The 11-year-old Palermo girl lived in deplorable conditions and went to school hungry and wearing malodorous clothing. Her father and step-mother were each convicted of endangering the welfare of a child and are serving a two-year jail term. Her step-brother was convicted of killing her and is serving a life sentence in state prison.
There are members on the panel that interact with students as well as the rest of the staff on a daily basis, Proud said. Hopefully, this interaction, as well as the rest of the council, will help prevent another tragedy like the Maxwell case, he added.
“It’s not up to just the schools to do something about this. That is why there are so many other agencies involved (on the council),” Legislator Margaret Kastler said. “It has to be not only the schools and the school teachers but it has to be the neighborhood and the police and everyone else. When you see something going on, that’s the time you need to report it.”
This council will have the power to create sub-committees and draw on the expertise of the people in the trenches, Church noted.
“Instead of making a council that is 50 people we have the steering group here. We can’t expect just 16 people to handle everything,” he said. “So we have given them the power to draw upon the expertise of people in various fields and professions around the county.”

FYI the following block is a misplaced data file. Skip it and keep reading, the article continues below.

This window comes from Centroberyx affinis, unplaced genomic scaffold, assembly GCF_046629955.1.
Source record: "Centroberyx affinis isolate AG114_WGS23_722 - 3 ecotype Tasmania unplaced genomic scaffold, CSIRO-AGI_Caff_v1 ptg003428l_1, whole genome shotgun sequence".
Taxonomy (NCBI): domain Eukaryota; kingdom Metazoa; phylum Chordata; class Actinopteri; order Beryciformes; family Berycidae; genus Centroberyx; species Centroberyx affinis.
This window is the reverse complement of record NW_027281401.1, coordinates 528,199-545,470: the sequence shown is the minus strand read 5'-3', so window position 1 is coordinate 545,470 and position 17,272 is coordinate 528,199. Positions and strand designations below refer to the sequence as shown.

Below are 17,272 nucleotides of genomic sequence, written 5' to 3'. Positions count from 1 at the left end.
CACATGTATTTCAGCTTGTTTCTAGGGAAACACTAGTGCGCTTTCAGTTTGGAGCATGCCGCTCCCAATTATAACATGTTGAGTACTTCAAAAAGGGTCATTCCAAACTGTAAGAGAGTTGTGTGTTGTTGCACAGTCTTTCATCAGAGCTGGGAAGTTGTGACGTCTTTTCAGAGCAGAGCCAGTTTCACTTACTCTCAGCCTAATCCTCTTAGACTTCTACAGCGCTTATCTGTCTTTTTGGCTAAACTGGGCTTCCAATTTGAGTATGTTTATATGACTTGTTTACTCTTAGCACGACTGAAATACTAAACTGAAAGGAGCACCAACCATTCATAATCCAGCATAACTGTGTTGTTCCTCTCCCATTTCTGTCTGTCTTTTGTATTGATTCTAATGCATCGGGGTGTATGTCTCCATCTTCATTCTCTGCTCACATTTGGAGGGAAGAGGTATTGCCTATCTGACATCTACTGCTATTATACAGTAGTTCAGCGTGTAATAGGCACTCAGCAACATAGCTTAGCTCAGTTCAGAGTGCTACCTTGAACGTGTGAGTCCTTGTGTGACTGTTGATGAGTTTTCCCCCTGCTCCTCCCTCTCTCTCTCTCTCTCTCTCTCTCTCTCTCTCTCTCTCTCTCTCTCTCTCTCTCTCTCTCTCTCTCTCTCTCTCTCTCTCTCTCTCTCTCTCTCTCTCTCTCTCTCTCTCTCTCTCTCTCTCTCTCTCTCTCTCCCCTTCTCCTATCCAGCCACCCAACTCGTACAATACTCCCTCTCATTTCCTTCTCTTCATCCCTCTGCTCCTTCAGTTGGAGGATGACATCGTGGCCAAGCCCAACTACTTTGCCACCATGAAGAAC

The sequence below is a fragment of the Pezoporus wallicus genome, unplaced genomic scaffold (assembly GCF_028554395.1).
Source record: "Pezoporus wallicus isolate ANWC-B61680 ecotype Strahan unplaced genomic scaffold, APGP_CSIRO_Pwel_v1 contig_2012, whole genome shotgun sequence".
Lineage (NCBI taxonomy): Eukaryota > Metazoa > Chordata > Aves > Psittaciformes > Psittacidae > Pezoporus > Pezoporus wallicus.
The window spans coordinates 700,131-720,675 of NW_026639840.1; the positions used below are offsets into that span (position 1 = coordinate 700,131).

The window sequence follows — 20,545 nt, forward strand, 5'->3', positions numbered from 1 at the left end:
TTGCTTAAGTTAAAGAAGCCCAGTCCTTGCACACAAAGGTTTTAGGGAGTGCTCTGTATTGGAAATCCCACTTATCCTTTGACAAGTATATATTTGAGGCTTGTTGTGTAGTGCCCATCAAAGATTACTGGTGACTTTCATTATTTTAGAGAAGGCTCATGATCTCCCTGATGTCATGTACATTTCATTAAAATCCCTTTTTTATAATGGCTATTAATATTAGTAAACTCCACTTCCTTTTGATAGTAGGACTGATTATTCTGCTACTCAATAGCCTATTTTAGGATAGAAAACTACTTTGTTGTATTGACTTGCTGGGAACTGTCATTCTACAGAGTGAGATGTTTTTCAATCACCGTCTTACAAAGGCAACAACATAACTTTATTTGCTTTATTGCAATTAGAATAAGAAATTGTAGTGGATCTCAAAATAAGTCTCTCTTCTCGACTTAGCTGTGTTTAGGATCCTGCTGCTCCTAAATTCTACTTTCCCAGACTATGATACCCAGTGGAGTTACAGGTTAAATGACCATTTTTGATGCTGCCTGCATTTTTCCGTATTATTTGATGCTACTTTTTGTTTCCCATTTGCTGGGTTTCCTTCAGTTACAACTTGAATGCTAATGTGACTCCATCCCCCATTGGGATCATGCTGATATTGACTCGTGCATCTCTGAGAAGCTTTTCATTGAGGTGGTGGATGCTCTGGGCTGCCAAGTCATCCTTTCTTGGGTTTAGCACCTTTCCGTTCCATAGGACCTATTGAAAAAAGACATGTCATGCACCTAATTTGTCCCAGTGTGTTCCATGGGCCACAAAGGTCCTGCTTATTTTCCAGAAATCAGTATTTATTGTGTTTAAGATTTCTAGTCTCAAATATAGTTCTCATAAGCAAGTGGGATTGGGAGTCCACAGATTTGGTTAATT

“I just don’t want to ever see this lady go through what she went through with the Maxwell thing because some other element didn’t do what they were supposed to do, and it got turned into a blame game kind of thing” Karasek said referring to the intense scrutiny Lanigan came under last year.
“When I looked at the affiliation part of the list, I saw what we want, a cross-section of the county, including educational and everything else,” Kastler said. “I’m sure these people will probably do good. And, if they don’t, we can replace them.”
The council will report directly to the committee, Proud noted.
“We will get a sense as to how things are going and we will have a chance to ask questions,” he said.
“I am not questioning the integrity of anyone on the list,” Karasek said. “I wanted to question the process level to protect DSS and to protect the county.”
Members of the council will serve for three years. They can be removed prior to that by the chair for a variety of reasons.
The other members of the council will include: Jodi Mullen, SUNY Oswego professor (Integrative Counseling Ã¢â‚¬â€œ director); Melanie Trexler, executive director of United Way of Greater Oswego County; Dennis Mullaney, physician; Father John Canarro, Pastor of St. Ann Mother of Mary Church, Mexico; Corte Spencer, retired executive Ã¢â‚¬â€œ Oswego Health; Stacey Austin, Child Advocacy Center Ã¢â‚¬â€œ (interim) director; Jeff Grimshaw, SUNY Oswego Ã¢â‚¬â€œ Business and Community Relations; Melissa Parkhurst, foster parent; and Mary Felasco, attorney.
To report suspected cases of child abuse, call the state hotline (1-800-342-3720).